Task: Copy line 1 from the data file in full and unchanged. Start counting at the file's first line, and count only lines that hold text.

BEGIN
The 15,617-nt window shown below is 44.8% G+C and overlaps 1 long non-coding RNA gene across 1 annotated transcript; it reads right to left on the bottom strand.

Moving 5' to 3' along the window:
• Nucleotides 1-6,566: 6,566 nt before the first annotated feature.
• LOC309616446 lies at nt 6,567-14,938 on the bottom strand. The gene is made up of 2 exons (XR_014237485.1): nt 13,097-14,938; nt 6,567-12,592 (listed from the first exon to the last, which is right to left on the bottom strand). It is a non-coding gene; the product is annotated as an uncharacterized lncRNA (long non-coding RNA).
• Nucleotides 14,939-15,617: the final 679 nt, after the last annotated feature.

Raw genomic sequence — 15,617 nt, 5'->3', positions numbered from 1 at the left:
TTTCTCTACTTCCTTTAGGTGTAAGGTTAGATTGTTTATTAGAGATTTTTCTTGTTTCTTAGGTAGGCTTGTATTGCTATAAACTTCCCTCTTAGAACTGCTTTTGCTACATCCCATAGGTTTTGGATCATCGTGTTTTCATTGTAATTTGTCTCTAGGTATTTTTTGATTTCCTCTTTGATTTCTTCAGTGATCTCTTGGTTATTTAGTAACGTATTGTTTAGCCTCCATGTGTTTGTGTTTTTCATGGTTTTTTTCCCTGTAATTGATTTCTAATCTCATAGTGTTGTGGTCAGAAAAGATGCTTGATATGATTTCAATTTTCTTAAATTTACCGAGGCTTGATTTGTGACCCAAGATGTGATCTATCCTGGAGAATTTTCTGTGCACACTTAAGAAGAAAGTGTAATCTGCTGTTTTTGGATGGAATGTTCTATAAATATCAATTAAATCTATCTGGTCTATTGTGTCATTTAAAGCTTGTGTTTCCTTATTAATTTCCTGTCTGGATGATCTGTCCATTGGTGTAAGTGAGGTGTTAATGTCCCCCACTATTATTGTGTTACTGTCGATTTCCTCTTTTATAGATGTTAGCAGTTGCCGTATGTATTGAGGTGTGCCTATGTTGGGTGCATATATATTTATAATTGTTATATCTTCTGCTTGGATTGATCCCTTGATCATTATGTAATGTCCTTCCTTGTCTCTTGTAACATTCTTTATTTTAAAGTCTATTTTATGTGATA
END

The 15,617-nt window shown below is 44.8% G+C and overlaps 1 long non-coding RNA gene across 1 annotated transcript; it reads right to left on the bottom strand.